Conspiracy theorist and talk show host Alex Jones sits at the newsdesk, on air for his talk show InfoWars. [Source: Ars Technica]

It all started with Apple eliminating the entire library of InfoWars podcasts on iTunes and Podcast apps. Then came YouTube and Facebook, both restricting the access to any of the theorist’s uploaded content through channels/pages. Recently, Spotify did the same thing. What these five major social media platforms have in common is that they have banned public content from Alex Jones, a conspiracy theorist, in the last 24 hours.

Responding back to the reason behind why they have banned Jones, Apple stated, “We have clear guidelines that creators and developers must follow to ensure we provide a safe environment for all of our users.”

Apple’s initial move on eradicating all episodes from podcasts such as InfoWars, Alex Jones Show, and War Room led to a widespread epidemic among other social media networks to ban any channels regarding the involvement of Alex Jones. Since the beginning of InfoWars in 1999, he has gradually built up a vast audience involving both the supporting and opposing sides. He has been widely rebuked by his conspiracy theories on how the 9/11 attacks in New York have been staged by the American government. Though these commentaries are utterly unverifiable, he dauntlessly continues on with his absurdity claiming that many of the children killed in the 2012 Sandy Hook Massacre were ‘actors’. This provoked a controversy; the parents of two victims in the shooting have stated that he made “false, cruel, and dangerous assertions”, eventually suing him for defamation of the sufferers for at least one million dollars.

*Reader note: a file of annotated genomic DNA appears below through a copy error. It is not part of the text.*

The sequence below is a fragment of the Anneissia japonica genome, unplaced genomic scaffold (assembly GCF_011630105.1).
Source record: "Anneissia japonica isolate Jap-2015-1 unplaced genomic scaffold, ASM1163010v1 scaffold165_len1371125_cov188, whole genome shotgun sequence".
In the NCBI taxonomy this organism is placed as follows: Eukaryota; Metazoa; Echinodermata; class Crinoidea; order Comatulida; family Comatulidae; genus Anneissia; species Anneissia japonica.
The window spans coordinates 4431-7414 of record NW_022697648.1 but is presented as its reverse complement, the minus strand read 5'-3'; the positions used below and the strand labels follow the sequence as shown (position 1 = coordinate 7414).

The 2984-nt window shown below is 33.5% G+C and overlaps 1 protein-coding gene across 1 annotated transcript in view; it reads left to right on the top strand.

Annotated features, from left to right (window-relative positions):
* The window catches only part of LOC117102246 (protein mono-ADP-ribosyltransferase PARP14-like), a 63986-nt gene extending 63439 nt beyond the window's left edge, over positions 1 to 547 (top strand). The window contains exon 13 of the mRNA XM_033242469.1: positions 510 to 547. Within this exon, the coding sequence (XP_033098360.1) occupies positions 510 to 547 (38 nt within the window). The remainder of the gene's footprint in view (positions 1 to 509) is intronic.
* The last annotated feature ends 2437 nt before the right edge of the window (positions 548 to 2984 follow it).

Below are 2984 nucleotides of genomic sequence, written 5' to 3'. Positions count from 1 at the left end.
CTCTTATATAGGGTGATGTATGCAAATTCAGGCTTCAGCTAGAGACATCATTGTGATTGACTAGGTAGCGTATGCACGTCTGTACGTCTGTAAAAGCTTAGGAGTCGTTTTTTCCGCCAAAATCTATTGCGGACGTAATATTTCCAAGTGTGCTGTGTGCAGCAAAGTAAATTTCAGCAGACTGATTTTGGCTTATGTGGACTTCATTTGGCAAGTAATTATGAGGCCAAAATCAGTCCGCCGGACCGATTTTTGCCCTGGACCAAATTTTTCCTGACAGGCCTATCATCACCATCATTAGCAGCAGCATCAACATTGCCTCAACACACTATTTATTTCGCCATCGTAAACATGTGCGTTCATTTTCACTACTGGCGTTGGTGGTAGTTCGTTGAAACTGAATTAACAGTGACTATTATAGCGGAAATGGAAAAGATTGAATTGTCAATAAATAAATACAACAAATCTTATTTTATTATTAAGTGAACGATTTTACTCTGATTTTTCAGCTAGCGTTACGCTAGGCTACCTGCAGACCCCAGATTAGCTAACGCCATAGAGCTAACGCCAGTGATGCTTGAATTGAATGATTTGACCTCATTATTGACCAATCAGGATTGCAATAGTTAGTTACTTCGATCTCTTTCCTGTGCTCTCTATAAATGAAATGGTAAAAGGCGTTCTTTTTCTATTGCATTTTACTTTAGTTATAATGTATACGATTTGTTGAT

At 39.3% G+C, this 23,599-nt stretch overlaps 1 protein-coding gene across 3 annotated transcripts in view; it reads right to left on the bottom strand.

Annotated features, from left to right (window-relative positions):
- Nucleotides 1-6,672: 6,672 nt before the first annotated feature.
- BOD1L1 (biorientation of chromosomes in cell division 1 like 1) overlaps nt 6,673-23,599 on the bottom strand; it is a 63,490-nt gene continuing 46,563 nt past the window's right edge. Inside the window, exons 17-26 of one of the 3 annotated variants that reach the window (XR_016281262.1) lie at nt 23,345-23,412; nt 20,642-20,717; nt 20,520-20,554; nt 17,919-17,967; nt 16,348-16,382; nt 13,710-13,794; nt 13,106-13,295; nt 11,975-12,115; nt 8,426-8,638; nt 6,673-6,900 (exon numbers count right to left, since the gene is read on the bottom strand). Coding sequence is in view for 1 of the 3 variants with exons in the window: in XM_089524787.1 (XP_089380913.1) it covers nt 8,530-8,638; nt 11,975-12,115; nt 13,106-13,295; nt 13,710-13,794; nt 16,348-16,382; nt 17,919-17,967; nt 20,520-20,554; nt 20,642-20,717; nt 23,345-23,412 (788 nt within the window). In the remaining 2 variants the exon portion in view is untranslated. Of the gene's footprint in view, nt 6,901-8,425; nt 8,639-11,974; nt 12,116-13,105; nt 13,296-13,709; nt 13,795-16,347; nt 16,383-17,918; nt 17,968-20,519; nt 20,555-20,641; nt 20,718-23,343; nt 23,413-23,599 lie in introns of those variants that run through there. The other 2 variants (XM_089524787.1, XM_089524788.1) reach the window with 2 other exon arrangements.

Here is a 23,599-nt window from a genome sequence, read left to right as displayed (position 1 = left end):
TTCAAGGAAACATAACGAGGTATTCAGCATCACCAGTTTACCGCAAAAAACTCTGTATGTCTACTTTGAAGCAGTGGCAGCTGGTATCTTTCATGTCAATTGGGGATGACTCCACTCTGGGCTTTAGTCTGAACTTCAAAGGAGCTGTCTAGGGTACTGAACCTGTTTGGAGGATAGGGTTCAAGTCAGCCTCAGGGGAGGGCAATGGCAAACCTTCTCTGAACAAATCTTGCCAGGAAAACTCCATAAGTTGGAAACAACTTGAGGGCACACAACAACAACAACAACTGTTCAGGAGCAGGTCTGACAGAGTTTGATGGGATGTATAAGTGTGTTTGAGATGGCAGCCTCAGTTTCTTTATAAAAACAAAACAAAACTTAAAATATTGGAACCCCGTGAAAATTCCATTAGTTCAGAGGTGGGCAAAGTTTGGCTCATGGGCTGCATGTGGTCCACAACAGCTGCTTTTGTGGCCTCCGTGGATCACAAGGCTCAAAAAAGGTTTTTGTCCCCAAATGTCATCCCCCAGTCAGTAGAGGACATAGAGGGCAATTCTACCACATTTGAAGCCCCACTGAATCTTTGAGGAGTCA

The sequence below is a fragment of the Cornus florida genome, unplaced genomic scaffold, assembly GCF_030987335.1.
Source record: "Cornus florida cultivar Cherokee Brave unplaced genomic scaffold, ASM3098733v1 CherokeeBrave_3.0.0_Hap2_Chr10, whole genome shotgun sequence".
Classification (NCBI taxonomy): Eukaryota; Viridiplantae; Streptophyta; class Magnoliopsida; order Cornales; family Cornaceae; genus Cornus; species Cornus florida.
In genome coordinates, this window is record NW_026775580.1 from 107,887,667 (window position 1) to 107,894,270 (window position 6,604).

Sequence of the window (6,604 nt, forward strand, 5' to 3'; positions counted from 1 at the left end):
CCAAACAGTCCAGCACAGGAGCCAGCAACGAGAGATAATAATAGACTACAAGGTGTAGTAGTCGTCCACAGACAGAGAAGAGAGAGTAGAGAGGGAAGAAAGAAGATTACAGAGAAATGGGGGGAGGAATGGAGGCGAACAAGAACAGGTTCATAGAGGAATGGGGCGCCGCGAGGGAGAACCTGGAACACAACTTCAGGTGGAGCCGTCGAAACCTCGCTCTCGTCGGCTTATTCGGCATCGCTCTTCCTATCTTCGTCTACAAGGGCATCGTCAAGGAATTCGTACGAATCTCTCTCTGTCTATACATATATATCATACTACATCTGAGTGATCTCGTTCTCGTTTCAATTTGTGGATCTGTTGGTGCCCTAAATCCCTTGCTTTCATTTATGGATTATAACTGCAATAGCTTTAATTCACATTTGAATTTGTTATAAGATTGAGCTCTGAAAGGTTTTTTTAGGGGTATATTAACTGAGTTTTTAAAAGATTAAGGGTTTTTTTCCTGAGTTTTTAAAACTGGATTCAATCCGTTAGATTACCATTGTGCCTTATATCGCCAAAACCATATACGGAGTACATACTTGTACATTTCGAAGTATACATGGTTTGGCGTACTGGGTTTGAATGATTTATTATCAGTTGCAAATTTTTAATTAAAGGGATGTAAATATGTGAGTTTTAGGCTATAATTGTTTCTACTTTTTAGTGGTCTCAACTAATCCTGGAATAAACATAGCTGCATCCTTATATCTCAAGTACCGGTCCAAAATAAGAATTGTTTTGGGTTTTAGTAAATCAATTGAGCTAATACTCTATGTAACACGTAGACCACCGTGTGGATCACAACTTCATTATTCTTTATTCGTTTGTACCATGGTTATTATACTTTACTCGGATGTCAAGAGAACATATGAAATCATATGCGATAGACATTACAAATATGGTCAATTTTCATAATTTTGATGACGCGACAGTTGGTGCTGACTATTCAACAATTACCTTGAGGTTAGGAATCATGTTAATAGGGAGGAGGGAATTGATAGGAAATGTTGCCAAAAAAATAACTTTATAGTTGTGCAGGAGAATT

But despite his preposterous actions, few right-wing commentators have declared that blocking Jones’ access to the media platform poses a challenge to the first amendment of the United States Constitution, which is the freedom of speech. True, social media offers a clear promise to its users: post what you want, search what you want.

Thus, Jones chastised the actions of the social networking sites in a ludicrous tone; “This is the modern day electronic equivalent of book burning,” a post on the site reads. “This is throwing dissidents in the Big Tech gulag because their voices were becoming too loud and having too much influence. This is the purge. This is election meddling and COLLUSION.”

However, behind the facade of the promise they have made to its users, certain rules have always existed beneath. Before all users finish their registration for a specific media platform, it is required for them to agree to the Terms of Service. It is clearly reported that when they violate these policies (notable ones against hate speech and harassment), the companies terminate certain accounts based on their terms.

But this holds a new question: Will banning the content of Alex Jones in major media publications be able to cease his provocative actions? Blatantly debatable, we can likely surmise this; with his stubborn personality, he will repeatedly evoke making contentious commentaries.

 

No more articles